PYL 105
Hooke's Law
Finding the spring constant
An object is elastic if
 it is deformed when a force is applied, and
 it returns to its origin shape when the force is removed
Our example of an elastic object will be a spring. You can apply a force
that stretches or compresses it. The force that opposes the applied force
is called the restoring force. If the restoring force is
proportional to the amount of deformation, the object is said to obey
Hooke's law.
One can study a spring from a force point of view or from an energy point of view.
We will look at a static spring from a force point of view and a moving (kinetic)
case from an energy point of view.
Static Case
 Using a tall ringstand, clamps, etc. set a spring hanging
vertically as shown below. Recall the motion sensor must be at least 0.50 m
from the object being measured.
 When setting up the motion sensor, select a trigger rate of 40 Hz (put it back
to lower setting if the data looks bad  if the lengths do not match up with a quick
meterstick measurement).
 We will apply known weights to the hanger and note the displacement using the
motion sensor for consistency with part 2 of the experiment. Record a second
or so of position data with the motion sensor and use the Sigma button and copy
down the mean position.
 It is not convenient to measure displacement x. What we will measure
instead is L, the distance from the bottom of the hanger to a motion sensor on
the lab table.
 It is crucial that you understand that this length L is not the
displacement x that appears in Hooke's law
F =  k x,
However, L and x are related. What is the relationship? (Note that even
with the just the hanger, there is a bit of displacement from the weight of
the hanger. You may need to make a graph before you can fill in the displacement
column below.)
 Add masses to the hanger: 50 g, 100 g, 150 g, 200 g and 250 g and note
the distance L.
Mass including hanger
( ) 
Distance L from sensor to hanger ( ) 
Displacement x
( ) 
Applied Force
( ) 
























 Calculate the "applied forces" (the weights, hanger included) and make a
plot of Applied Force versus L.
 Fit it to a straight line.
 What is the interpretation of the slope?
 What is the interpretation of the x intercept?
 What is the interpretation of the
y intercept?
(One of these intercepts is the equilibrium position  the position from
which the spring's stretched distance is measured)
 Find the x's (displacements) that correspond to your L's and fill in the table
above.
 The proportionality constant k is called the spring constant or sometimes a
force constant. What is the
spring constant for this spring? What are the units (dimensions) of the spring
constant?
 What is the meaning of the minus sign in Hooke's law?
Spring constant ( ) 

Equilibrium position ( )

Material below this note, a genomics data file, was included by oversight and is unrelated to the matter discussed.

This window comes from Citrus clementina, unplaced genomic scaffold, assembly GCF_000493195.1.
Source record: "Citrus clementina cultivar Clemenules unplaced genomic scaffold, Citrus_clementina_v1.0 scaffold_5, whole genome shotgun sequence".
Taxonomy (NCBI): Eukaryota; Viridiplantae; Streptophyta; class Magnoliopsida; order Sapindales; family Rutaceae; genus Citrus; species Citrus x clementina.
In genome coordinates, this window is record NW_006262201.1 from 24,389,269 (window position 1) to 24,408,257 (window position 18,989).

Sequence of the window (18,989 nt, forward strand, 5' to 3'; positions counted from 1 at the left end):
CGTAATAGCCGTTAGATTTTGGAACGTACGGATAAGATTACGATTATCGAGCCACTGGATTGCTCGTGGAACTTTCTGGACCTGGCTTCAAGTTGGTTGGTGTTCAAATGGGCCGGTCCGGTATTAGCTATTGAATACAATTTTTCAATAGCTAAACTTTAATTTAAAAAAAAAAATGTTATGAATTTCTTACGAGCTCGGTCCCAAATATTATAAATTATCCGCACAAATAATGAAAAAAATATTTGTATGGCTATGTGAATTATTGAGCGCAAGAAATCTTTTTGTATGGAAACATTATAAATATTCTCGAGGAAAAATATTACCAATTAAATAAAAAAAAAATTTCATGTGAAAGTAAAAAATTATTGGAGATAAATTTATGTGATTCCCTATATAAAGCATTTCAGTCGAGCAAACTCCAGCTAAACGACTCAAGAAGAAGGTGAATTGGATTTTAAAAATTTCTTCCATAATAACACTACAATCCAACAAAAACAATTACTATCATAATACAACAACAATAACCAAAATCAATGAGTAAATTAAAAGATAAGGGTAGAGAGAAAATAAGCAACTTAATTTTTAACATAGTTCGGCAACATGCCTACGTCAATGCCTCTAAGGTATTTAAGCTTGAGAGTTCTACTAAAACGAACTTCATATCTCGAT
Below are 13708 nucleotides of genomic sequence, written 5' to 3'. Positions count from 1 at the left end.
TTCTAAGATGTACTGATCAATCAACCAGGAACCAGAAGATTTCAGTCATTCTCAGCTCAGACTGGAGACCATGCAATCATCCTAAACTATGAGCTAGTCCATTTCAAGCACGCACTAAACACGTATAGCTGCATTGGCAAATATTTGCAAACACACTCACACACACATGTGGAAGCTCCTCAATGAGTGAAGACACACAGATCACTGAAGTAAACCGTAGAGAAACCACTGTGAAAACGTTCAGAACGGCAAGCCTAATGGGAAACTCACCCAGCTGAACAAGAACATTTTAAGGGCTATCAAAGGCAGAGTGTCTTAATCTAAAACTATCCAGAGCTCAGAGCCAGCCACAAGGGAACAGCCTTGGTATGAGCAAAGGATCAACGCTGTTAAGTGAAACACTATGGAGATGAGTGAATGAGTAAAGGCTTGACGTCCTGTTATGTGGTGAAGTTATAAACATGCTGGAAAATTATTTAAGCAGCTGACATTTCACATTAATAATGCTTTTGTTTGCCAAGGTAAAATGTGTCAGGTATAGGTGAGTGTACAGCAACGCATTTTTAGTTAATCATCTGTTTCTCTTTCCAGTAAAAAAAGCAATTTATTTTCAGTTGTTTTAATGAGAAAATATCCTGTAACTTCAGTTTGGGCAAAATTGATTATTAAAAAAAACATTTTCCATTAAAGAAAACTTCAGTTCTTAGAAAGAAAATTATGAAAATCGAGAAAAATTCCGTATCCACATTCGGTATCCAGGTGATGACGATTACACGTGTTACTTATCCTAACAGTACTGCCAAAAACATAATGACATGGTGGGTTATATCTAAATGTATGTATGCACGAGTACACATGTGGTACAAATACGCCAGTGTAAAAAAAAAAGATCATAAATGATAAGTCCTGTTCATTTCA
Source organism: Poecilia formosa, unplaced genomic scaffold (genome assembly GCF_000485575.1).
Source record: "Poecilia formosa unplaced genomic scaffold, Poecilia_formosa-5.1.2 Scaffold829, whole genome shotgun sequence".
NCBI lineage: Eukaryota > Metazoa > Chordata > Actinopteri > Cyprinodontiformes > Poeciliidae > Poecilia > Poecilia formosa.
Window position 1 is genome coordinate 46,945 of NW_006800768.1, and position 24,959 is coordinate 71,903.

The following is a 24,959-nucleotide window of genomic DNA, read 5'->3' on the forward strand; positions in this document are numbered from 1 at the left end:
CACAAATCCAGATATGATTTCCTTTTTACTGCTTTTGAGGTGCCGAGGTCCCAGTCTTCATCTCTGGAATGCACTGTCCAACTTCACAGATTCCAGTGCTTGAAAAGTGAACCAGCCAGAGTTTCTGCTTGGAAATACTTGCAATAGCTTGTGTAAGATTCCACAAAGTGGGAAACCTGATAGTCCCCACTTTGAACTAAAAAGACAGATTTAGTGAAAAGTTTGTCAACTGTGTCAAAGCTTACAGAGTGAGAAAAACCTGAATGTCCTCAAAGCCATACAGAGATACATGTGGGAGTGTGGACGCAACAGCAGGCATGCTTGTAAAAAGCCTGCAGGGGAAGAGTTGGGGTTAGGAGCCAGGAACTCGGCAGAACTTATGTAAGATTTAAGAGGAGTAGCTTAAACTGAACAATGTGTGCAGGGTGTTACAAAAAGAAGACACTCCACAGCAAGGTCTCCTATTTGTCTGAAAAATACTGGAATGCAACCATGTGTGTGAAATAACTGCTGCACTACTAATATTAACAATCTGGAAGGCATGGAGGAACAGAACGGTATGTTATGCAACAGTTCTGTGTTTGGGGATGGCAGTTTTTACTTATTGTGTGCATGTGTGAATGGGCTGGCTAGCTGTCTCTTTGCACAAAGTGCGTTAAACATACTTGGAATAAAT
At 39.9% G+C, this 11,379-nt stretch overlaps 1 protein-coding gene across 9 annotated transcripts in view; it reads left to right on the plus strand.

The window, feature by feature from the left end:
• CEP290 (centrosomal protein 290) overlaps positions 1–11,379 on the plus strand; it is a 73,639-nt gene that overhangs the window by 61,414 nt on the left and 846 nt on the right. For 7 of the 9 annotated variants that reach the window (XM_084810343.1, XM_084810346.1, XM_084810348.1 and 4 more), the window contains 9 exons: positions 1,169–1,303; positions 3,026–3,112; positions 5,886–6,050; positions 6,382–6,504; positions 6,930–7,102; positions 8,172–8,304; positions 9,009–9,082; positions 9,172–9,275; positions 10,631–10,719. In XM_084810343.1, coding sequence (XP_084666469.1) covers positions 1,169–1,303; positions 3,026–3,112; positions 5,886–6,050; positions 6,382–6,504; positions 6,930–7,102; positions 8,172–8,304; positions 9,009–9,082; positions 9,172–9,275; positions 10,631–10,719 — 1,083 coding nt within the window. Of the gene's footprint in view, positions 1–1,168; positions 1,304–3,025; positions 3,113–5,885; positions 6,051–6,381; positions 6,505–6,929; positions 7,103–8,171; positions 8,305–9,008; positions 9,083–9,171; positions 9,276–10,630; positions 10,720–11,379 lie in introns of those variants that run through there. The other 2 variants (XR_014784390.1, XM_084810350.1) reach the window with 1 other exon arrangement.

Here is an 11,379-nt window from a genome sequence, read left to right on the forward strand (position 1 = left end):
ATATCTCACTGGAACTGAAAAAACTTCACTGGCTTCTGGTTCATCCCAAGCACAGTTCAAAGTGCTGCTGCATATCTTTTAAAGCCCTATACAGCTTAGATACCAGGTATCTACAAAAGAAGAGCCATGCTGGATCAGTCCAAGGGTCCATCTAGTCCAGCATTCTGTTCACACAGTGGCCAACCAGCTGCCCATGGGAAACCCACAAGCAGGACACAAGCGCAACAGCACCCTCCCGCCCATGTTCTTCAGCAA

Kinetic Case
 Pull one of the larger masses down a few centimeters and release.
 Record the motion.
 Build an Excel spreadsheet similar to the one for the Energy Analysis of
the Atwood Machine (previous lab). There should be a number of rows with each
row containing: position time, position, velocity time, velocity. Make the
adjustments (like last time) so that velocity and position are measured at
APPROXIMATELY the same time, calculate all kinetic energy terms, all potential
energy terms, total mechanical energy.
 Note that the gravitational potential energy (mgh) can be measured relative
to "any" reference point  use the motion detector's postion, BUT the
spring's potential energy kx^{2}/2 must be measured relative to its equilibrium
position k(xx_{eq})^{2}/2. (x_{eq} was found above.)
 Make a plot of position versus time and velocity versus
time (2 items on one graph).
 Make a plot of total energy versus time and
gravitational potential energy versus time (2 items on one
graph)
 The total energy should be a flat line (your graph probably has a small oscillation).
One thing that was ignored was the mass of spring. Since the spring
has mass and it moves, it has kinetic energy. Also, since the spring has mass that mass is
contributing to the stretching the spring as well as the potential energy. Because
the spring is not a point object not all of its mass is moving at the same
rate (e.g. the top part moves less than the bottom part). Theory predicts that
this distribution of mass is equivalent to 1/3 of the spring's mass for kinetic
energy but 1/2 of the springs mass for gravitational potential energy and 1/2 for finding
the spring equilibrium position.
Mass including hanger including half of mass of spring
( ) 
Distance L from sensor to hanger ( ) 
Displacement x
( ) 
Applied Force
( ) 
























Find the spring parameters if the spring's mass (half of it) is accounted for.
Spring constant ( ) 

Equilibrium position ( ) 

 Copy your data to a new sheet. Add one half of the mass of
the spring to your masses and redetermine the equilibrium position. Add one half of the
spring's mass to your gravitational potential energy and 1/3 of the spring's mass to
your kinetic energy. Is the resultant total energy any flatter?